Letters & Stories

Extracts from the Morning Star
By ALICE THOMPSON - August/Sept 2006 Issue

On the 28th June 1906 twins were born premature to Florence and Edmund Franklin of Cheltenham as they were not expected to live. On the 29th Alice May and John Henry were baptised at St.Pauls. John Henry lived two weeks and Alice May had her hundredth birthday on the 28th June. In 1910 Edmund and his brother opened a bakery in James Street, Cheltenham. AlIce attended school at Alberton Ladles College on Prince Street, Alberton On April 6th 1929 Alice married Sydney Thompson at St. Bedes, his brother Gilbert had permission from the Bishop to perform the ceremony as he had only just been ordained. Sydney died suddenly when Alice was only 44 and her only child John was 15. In the eighties Alice & John bought a house together in Boord Street, Semaphore South and joined the parish of St. Bede's. Alice worshipped at St. Paul's on her 92nd birthday. John died seven years ago, and Alice continued to live in her housel until just before her 99th birthday when she moved to Phillip Kennedy Hostel. Alice is a remarkable lady she enjoys the company of family and friends and remembers all about Port Adelaide and the adjoining suburbs.

 

WITH THANKSGIVING by Arthur Wilkinson - Oct/Nov 1993 Issue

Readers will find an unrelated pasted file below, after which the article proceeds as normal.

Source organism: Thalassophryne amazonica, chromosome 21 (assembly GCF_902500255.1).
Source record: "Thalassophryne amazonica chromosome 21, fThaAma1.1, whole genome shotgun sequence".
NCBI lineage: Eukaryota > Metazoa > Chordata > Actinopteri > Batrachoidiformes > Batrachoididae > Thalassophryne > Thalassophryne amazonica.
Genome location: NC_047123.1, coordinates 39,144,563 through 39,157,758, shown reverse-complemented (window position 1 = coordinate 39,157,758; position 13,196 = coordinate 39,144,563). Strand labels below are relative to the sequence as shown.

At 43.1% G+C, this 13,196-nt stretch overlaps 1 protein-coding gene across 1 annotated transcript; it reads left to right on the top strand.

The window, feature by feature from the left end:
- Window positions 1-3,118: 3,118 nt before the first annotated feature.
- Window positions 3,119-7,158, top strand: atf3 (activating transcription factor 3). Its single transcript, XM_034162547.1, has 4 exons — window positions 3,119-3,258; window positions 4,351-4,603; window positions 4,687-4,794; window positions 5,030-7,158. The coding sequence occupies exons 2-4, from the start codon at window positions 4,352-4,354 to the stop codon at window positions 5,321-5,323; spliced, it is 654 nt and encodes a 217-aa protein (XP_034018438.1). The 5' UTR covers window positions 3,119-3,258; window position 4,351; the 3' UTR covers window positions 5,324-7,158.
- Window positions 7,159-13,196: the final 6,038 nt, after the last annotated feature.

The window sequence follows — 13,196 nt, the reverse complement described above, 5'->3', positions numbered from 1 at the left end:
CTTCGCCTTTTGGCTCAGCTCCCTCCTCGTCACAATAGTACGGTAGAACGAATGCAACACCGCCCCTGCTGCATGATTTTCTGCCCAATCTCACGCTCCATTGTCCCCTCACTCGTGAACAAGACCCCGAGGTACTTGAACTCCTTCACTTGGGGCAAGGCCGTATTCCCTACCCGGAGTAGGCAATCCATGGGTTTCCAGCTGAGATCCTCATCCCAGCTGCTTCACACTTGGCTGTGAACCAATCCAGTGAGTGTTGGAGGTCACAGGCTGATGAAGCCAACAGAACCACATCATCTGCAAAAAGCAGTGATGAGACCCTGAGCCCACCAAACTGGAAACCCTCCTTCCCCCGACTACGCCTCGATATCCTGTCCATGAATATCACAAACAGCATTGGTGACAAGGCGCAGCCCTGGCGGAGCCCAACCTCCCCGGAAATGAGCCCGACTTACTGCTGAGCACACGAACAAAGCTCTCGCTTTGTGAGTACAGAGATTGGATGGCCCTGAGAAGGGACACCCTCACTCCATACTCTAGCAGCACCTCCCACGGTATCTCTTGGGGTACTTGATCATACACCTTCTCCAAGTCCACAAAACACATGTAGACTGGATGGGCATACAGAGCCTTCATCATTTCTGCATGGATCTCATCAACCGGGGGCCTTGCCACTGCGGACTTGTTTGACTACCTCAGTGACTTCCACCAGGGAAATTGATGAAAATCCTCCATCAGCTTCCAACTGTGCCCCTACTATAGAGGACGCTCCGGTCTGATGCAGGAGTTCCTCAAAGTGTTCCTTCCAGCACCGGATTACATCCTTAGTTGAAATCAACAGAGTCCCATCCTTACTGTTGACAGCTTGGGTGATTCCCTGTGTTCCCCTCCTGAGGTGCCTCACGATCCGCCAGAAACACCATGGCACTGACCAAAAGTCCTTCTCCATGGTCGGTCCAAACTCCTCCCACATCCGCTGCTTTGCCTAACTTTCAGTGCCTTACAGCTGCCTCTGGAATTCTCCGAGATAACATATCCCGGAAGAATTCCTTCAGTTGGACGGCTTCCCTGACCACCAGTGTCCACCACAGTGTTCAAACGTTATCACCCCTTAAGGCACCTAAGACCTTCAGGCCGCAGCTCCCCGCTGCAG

82 years ago, I came into this world by the grace of God and a very loving mother. Many enormous events have transformed humanity during that time, especially the two Great Wars. Looking back over those years has convinced me of the awful social damage to our people in Australia and elsewhere. Millions of oUr own people have no knowledge of God's lessons to his people given to us in the Ten Commandments and the Lord's Prayer, each part of which fits every need of our life. My dear mother was my teacher of that blessed thought. For myself, I can only say that I have been richly blessed. My mother and dad nurtured 11 children and I was number 9 and we were all guided along the right paths of life. Through my marriage in St Bede's to my dear wife Marjorie (nee Lyall) we were blessed With four children - two sons and two daughters. One of our grand-daughters and her husband left for Thailand as misionaries in October 2003. The years of working life was filled as a salesman in a leading engineering supply warehouse which took me through a very interesting study of abrasives for a 3 month school in America. This enabled me to serve industry in South Australia as an Abrasives Specialist and to retire as the manager of that department. When I was 9 years of age I began to use God's gift to me of music as a choir boy at St Cuthbert's, Prospect, and then to St Alban's, Largs Bay, where I was confirmed. Since my marriage I have tried to serve St Bede's, Semaphore. I joined our choir in 1946 and was a member until 1986. I was organiser for 2 years, a lay reader since 1946, attended to services each month at St Margaret's Hospital since 1948, and with St Laurence's Home for the Aged since 1984. For 9 years I was Superintendent of our Sunday School, spent many years on parish council and for 12 years took care of our banking and recording of envelope offerings. It is now good to sit with my dear wife and with our many friends and to continue to enjoy the lovely services in St Bede's. We have all been richly blessed. Thanks be to God.